Fundamental Reasons Why Groups Need Leadership

November 5, 2012

To download this article, click here: Fundamental Reasons Why Groups Needs Leadership

Here’s one simple reason: Solid leadership unlocks a practice’s potential. It’s possible to run a physician group practice without a designated leader, but the group probably won’t perform nearly as well as it could or should. Although leaders serve myriad functions in any given group, I believe all physician group practices should invest in this role for four primary reasons:

To Provide Order

The larger the group, the more critical a focal point the physician leader serves. It becomes very difficult for a manager or administrator to have six or seven physician bosses because everyone might have a different agenda. Who’s the real boss here?

Having central leadership not only makes daily operations smoother for physicians, but also provides a line of command for staff when they have requests or problems. An administrator can’t just go to their favorite doctor; it’s not meant to create a mini bureaucracy – it’s meant to give order.
And this order may benefit physicians in ways they don’t realize. I remember working with two groups considering a merger. Practice A had a physician leader, and practice B did not. At practice A, all of the doctors consistently arrived at 8 a.m. and left by 5:30 p.m. At practice B, doctors and staff constantly left late in the evenings and ran up staff overtime. They didn’t have a leader who could impose discipline on the group.

To Enhance Teamwork

Strong leadership allows the whole practice to function more effectively as a team. Even for practices with top-performing administrators, physicians need a peer leader to tend to elements of practice only another doctor can truly understand.

A physician leader, working with a good practice manager, can ensure that the practice has a strategic plan, knows where it’s headed, and doesn’t get caught off-guard with outdated infrastructure and disgruntled staff.

To Provide Perspective

One constant in medical practice “business” is that it’s always changing. By having a physician leader who keeps abreast of developments in the national and local healthcare picture, a practice is better prepared to react. Many practices allow leaders extra time away from clinical practice to attend conferences or seminars.
Leaders also must look at the practice itself as a whole — how each physician’s actions cumulatively affect the practice. For example, each member probably knows the number of patients he or she sees each day, but the leader should be aware of the differences among physicians.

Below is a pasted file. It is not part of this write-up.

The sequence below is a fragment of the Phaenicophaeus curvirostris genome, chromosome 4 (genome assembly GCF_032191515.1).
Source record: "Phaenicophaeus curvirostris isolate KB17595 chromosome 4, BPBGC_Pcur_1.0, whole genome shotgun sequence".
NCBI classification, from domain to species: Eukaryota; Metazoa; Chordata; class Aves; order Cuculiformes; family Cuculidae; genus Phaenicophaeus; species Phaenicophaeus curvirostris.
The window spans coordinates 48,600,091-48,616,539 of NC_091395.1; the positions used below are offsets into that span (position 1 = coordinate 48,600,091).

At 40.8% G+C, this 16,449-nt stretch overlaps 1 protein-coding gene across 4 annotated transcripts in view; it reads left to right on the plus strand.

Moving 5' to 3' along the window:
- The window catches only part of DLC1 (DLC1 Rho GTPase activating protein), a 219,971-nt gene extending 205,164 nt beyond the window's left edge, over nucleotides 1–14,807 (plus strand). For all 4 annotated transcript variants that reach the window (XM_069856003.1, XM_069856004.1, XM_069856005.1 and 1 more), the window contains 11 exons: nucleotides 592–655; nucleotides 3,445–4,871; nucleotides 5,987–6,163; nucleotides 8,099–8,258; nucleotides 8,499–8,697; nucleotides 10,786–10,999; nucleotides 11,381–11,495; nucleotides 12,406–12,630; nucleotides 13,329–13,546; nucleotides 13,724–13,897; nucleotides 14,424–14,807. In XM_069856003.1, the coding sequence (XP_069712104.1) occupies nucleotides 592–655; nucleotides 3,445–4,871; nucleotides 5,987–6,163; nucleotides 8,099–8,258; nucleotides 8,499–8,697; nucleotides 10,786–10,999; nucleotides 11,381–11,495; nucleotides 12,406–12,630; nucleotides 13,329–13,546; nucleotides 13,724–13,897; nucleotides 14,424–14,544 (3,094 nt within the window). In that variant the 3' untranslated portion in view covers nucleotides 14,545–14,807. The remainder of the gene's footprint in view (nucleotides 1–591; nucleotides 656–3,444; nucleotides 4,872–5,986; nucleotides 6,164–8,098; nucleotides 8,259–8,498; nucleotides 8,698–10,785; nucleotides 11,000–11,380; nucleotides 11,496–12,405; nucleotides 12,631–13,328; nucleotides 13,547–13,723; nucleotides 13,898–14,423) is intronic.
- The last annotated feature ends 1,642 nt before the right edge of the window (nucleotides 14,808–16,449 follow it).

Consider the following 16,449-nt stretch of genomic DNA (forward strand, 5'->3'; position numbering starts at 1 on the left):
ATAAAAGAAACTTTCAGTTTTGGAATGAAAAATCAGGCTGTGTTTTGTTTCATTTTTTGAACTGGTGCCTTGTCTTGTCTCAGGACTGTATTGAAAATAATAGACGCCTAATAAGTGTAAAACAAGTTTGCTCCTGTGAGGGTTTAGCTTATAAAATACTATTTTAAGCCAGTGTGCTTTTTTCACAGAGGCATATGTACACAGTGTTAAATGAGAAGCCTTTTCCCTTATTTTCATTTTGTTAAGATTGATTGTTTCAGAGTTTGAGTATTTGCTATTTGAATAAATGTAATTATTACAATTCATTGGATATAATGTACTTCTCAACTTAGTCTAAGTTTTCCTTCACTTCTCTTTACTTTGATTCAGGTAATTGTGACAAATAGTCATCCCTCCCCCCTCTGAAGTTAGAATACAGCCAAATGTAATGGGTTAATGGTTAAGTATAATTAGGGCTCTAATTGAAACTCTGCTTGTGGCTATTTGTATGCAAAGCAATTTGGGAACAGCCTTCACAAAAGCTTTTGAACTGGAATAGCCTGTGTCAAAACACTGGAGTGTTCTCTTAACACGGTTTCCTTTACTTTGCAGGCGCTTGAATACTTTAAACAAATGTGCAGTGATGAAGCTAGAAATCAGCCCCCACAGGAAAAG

Often in practices without active leadership, the physicians just go on their merry way assuming everything’s taken care of. They don’t recognize the talents they need, responsibilities people take on, burdens they have, and they don’t necessarily reward and acknowledge the contributions of other people the way they could to get even better results.

To Facilitate Forward Momentum

Medical groups without a designated physician leader can do fine. However, most will just meander along without being at the top of their game. They often lack an edge that could and almost does cost them significant dollars.

For example, I’ve worked with practices in which the founder/leader facilitated numerous initiatives (e.g., introduced new services, improved managed-care payment, branched out into another specialty) that have handsomely benefited everyone in the practice. In these cases, I know for a fact the partners make more money than he or she would otherwise. That’s what leadership can do for any physician group practice. A trusted leader can pull a group out of its comfort zone—or even a rut—to explore new opportunities that often turn out profitable and exciting.

And don’t forget that when practices are in trouble, it’s often because due to a lack of real leadership. I have seen either complacency on the part of the practice manager while doctors simply yield to that person without really taking control or an interest in the forward movement of the practice.

Final Thoughts

A good physician leader is someone who can inspire a group to get together, collaborate, and stretch themselves to go where they haven’t been interested or thought they could go in the past. Whether there’s a feeling that the medical group is not reaching its potential, its business is sliding, or troublesome changes exist or are on the horizon, it’s never too late to establish physician leadership. It’s so easy for groups to get on a downward slippery slope where nobody’s minding the store and find themselves in a heap at the bottom. Rather than expending the time, energy, and money to pick you up, true leadership can prevent a group practice from getting to that point in the first place.

To download this article, click here: Fundamental Reasons Why Groups Needs Leadership

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